To show the basic principal I used a remote wall socket which normally is switched with a remote via a radio frequency of 433 MHz. What I wanted was to have an Arduino controlling the remote switch to turn on/off the wall socket.
First off I want to show you how the final result looks like and then I want to tell you some details about the setup and the basic steps.
What you see here is an optocoupler circuit which is often used as a switching circuit. Those little black ICs are optocouplers. Internally they have a small IR-LED which triggers a photodiode which closes the circuit. With your microcontroller you power up the internal LED. Make sure to use a resistor to limit the current as the LED usually works with 5-10mA. On the other side of the optocoupler you attach the circuit which you want to close. In my case it was the button of the remote. The datasheet for the 4N35 optocoupler I used can be found here.
To prepare your device/remote for being switched externally, you first have to desolder the buttons. In my remote the circuit layout was pretty simple and I could desolder the buttons pretty easily.
Afterwards I attached breadboard cables to the sockets so that I could connect the cables to my optocoupler circuit.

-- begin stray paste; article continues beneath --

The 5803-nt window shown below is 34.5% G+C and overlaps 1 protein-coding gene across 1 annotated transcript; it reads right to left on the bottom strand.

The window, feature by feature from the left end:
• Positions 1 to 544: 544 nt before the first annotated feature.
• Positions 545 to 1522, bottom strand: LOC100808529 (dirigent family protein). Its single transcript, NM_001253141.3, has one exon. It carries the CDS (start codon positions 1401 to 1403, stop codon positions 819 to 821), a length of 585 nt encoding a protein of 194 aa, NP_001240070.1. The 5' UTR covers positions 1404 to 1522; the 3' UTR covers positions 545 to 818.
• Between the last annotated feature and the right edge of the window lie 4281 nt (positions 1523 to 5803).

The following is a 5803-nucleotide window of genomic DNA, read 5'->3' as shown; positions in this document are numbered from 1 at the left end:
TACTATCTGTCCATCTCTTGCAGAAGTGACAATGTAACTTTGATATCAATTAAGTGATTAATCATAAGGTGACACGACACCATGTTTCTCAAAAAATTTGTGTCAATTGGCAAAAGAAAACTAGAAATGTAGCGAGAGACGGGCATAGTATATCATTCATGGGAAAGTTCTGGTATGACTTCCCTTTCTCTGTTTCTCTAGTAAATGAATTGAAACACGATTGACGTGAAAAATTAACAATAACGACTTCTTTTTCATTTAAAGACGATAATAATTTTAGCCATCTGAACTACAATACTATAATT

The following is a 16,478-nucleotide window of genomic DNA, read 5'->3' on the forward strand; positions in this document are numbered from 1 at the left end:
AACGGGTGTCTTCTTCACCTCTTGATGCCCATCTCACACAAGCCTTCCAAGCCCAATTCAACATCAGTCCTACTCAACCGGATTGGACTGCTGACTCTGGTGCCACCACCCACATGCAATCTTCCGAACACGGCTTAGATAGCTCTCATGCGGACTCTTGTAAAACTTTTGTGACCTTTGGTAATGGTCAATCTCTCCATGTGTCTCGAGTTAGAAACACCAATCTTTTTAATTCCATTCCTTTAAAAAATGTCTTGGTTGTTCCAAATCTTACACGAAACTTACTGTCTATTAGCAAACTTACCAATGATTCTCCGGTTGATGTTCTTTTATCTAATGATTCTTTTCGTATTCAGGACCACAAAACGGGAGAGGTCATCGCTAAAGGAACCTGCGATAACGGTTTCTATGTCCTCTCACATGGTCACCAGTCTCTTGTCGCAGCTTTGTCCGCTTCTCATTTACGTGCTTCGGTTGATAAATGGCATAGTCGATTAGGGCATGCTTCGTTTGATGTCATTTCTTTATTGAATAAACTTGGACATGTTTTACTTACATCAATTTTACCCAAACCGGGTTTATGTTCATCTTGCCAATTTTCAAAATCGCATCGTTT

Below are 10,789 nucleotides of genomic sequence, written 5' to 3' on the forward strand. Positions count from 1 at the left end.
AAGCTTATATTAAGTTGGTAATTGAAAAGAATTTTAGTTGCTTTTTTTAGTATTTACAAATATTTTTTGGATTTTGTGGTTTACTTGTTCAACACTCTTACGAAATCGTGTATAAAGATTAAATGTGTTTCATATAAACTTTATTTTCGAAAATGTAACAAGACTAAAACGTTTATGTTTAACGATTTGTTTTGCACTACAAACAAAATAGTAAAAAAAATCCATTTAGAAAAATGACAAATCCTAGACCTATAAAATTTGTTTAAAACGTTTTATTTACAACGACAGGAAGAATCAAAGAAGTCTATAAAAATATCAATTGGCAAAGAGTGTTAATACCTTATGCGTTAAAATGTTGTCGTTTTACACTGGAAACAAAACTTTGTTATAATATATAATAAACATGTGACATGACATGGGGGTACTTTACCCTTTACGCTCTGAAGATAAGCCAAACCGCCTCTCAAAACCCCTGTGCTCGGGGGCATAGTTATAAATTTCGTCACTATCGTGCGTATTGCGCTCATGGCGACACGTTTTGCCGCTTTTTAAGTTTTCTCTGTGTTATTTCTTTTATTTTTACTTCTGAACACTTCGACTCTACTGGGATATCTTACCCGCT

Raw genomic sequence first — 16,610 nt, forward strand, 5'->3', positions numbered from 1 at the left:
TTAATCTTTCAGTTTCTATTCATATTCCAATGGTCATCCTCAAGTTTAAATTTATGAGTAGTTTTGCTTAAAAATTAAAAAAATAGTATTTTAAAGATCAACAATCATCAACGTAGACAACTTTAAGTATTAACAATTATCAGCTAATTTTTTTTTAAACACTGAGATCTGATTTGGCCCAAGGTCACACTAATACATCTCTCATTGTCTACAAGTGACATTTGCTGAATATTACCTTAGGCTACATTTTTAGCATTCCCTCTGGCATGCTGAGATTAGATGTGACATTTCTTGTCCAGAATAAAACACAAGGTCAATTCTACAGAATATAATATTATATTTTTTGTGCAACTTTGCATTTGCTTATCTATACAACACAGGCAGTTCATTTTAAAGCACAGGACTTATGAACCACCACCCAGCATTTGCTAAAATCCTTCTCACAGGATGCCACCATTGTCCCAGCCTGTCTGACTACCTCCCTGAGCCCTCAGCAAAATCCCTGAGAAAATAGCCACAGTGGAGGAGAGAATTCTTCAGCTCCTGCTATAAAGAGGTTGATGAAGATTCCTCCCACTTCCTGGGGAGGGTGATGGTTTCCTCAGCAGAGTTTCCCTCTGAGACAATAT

Here is a basic setup plan and a circuit plan for this project:
All that was left to do was to write an Arduino sketch that listens to the Serial port for incoming data to switch the circuit, a small desktop program which transmits the control data and as a bonus a small android app which sends the switching state to the desktop program. Like I described in the last post, you can find serial communication examples in the Arduino IDE. For desktop serial communication using Java have a look into the RXTX project.
My final result demo video shows the switching of a desk lamp which is plugged into a remote wall socket.
With such kind of circuit you can also switch any low voltage device directly. I only used the remote example to present the general basic approach. As companies don't like that people tinker around in their circuits I feel obliged to tell you that the guarantee is void if you mess around with those devices and that they aren't intended to be modified :).
Some people were asking for the code for this project, so I wrapped it up and published it on github.
You will find two project folders and a single java file. The first one is the Android project which does the socket communication with the desktop. The single java file is a simple class which receives the socket data from the Android device and transmits the serial data to the Arduino, so I called it SocketToSerialMediator. The other project folder contains the Arduino sketch.
Note: In order for the SocketToSerialMediator to work you have to include the RXTX library in your Java installation. Please have a look into the project page of RXTX and follow the installation guide. After you compiled the java file just run it on a console and provide the serial port and the socket port.
java SocketToSerialMediator COM14 1234Have fun switching things ON and OFF!